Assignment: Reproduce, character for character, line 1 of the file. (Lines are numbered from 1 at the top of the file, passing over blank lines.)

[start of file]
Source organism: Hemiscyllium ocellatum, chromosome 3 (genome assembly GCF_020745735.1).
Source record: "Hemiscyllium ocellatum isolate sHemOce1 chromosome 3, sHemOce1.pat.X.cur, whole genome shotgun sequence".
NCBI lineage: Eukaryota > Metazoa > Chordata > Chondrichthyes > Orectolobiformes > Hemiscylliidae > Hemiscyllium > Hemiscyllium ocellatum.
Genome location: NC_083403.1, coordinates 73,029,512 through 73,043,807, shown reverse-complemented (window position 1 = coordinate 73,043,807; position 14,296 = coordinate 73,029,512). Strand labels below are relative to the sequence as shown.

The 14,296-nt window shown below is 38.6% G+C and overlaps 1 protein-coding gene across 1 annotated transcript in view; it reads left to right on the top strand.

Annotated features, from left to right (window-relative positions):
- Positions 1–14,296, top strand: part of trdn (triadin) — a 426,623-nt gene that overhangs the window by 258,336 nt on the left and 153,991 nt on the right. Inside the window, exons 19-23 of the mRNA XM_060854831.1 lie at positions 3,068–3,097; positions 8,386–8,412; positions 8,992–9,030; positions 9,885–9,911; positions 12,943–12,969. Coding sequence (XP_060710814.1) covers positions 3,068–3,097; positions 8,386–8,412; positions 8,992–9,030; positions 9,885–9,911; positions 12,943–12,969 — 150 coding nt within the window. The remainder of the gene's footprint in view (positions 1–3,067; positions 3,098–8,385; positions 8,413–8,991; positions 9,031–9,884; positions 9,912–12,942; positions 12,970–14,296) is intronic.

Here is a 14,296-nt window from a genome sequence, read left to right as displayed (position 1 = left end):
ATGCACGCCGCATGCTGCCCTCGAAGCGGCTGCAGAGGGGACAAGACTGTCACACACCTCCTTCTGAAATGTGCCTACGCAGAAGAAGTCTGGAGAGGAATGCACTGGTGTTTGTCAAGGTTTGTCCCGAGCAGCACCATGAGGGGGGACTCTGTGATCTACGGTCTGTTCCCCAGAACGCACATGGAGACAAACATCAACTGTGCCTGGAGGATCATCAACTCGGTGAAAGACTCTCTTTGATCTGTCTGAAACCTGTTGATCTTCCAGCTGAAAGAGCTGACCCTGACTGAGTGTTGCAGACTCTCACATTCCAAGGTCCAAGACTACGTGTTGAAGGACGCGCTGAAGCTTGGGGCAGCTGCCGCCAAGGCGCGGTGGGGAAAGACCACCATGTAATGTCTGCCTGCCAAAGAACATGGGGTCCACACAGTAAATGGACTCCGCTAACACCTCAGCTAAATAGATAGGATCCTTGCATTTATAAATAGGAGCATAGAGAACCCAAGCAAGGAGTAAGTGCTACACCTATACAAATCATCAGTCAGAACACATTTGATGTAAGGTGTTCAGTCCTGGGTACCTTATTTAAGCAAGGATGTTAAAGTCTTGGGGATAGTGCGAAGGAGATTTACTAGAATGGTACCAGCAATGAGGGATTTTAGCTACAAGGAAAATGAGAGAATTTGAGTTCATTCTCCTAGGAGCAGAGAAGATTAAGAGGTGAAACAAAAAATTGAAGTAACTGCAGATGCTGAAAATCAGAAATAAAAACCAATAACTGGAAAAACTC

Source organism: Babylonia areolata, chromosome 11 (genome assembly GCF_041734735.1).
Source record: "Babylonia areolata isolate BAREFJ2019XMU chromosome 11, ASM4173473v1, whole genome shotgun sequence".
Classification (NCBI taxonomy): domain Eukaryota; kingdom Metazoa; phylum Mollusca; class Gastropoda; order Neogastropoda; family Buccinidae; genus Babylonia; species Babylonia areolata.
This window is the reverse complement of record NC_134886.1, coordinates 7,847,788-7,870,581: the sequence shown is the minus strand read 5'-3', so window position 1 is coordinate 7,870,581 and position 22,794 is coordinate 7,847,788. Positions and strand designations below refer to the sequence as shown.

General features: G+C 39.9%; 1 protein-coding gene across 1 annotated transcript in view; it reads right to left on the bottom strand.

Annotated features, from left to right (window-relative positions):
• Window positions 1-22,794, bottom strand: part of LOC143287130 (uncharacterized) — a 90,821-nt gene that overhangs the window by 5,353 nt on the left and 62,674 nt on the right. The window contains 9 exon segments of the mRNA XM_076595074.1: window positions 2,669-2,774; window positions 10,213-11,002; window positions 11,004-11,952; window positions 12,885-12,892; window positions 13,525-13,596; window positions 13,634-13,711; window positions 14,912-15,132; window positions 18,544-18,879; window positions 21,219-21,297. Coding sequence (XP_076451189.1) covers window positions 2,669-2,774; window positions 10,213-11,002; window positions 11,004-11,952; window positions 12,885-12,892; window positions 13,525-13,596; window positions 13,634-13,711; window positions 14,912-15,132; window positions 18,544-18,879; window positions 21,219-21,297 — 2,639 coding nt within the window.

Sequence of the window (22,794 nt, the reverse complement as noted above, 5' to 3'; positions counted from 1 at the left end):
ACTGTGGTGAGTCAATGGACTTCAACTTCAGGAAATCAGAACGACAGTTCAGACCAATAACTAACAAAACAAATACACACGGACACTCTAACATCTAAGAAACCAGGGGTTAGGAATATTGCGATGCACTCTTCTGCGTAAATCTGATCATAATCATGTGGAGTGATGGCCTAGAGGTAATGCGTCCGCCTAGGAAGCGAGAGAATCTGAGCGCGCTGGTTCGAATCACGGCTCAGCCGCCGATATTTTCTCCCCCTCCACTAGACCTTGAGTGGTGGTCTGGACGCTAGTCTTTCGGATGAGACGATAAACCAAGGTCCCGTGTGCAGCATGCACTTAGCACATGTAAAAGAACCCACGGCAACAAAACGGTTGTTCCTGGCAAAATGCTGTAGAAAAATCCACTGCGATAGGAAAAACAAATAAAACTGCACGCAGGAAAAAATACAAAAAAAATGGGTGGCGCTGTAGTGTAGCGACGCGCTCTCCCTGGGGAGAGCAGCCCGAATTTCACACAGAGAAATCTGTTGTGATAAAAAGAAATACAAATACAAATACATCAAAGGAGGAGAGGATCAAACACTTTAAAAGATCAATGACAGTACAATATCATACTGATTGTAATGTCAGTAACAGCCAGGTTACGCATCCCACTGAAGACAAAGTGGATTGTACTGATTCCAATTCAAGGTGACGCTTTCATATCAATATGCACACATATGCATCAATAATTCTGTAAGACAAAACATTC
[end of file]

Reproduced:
Source organism: Hemiscyllium ocellatum, chromosome 3 (genome assembly GCF_020745735.1).